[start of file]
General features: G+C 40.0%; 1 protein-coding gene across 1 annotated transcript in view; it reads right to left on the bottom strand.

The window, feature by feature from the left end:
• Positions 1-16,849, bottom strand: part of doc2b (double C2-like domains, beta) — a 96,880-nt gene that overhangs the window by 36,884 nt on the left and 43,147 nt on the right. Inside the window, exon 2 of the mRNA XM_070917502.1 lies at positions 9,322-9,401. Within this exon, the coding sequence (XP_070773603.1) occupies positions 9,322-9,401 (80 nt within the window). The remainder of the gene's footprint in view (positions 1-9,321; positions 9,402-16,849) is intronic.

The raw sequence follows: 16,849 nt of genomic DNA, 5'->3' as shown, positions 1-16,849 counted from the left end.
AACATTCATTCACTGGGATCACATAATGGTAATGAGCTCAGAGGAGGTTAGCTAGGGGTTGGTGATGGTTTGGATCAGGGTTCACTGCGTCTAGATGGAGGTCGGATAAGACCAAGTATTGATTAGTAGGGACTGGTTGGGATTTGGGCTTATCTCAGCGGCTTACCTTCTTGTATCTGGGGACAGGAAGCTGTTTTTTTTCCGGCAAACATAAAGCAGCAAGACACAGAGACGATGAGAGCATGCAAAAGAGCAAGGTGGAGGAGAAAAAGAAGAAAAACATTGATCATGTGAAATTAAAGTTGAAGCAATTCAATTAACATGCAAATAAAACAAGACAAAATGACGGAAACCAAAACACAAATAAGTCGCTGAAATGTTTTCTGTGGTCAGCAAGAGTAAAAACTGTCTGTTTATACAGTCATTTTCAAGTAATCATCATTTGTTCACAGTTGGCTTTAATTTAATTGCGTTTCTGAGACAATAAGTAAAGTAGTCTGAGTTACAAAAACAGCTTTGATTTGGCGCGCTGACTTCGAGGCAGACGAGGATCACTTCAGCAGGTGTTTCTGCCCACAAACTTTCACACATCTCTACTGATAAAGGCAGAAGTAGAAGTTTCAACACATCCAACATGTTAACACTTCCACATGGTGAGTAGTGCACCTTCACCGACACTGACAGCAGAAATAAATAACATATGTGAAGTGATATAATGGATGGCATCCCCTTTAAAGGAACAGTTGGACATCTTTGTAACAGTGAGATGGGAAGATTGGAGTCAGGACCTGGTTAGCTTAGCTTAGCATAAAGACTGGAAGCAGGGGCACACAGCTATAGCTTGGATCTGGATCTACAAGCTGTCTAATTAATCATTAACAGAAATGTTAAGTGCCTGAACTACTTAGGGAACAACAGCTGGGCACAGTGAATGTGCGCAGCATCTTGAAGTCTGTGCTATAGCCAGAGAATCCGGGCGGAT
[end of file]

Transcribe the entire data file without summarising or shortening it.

General features: G+C 40.0%; 1 protein-coding gene across 1 annotated transcript in view; it reads right to left on the bottom strand.

The window, feature by feature from the left end:
• Positions 1-16,849, bottom strand: part of doc2b (double C2-like domains, beta) — a 96,880-nt gene that overhangs the window by 36,884 nt on the left and 43,147 nt on the right. Inside the window, exon 2 of the mRNA XM_070917502.1 lies at positions 9,322-9,401. Within this exon, the coding sequence (XP_070773603.1) occupies positions 9,322-9,401 (80 nt within the window). The remainder of the gene's footprint in view (positions 1-9,321; positions 9,402-16,849) is intronic.

The raw sequence follows: 16,849 nt of genomic DNA, 5'->3' as shown, positions 1-16,849 counted from the left end.
AACATTCATTCACTGGGATCACATAATGGTAATGAGCTCAGAGGAGGTTAGCTAGGGGTTGGTGATGGTTTGGATCAGGGTTCACTGCGTCTAGATGGAGGTCGGATAAGACCAAGTATTGATTAGTAGGGACTGGTTGGGATTTGGGCTTATCTCAGCGGCTTACCTTCTTGTATCTGGGGACAGGAAGCTGTTTTTTTTCCGGCAAACATAAAGCAGCAAGACACAGAGACGATGAGAGCATGCAAAAGAGCAAGGTGGAGGAGAAAAAGAAGAAAAACATTGATCATGTGAAATTAAAGTTGAAGCAATTCAATTAACATGCAAATAAAACAAGACAAAATGACGGAAACCAAAACACAAATAAGTCGCTGAAATGTTTTCTGTGGTCAGCAAGAGTAAAAACTGTCTGTTTATACAGTCATTTTCAAGTAATCATCATTTGTTCACAGTTGGCTTTAATTTAATTGCGTTTCTGAGACAATAAGTAAAGTAGTCTGAGTTACAAAAACAGCTTTGATTTGGCGCGCTGACTTCGAGGCAGACGAGGATCACTTCAGCAGGTGTTTCTGCCCACAAACTTTCACACATCTCTACTGATAAAGGCAGAAGTAGAAGTTTCAACACATCCAACATGTTAACACTTCCACATGGTGAGTAGTGCACCTTCACCGACACTGACAGCAGAAATAAATAACATATGTGAAGTGATATAATGGATGGCATCCCCTTTAAAGGAACAGTTGGACATCTTTGTAACAGTGAGATGGGAAGATTGGAGTCAGGACCTGGTTAGCTTAGCTTAGCATAAAGACTGGAAGCAGGGGCACACAGCTATAGCTTGGATCTGGATCTACAAGCTGTCTAATTAATCATTAACAGAAATGTTAAGTGCCTGAACTACTTAGGGAACAACAGCTGGGCACAGTGAATGTGCGCAGCATCTTGAAGTCTGTGCTATAGCCAGAGAATCCGGGCGGAT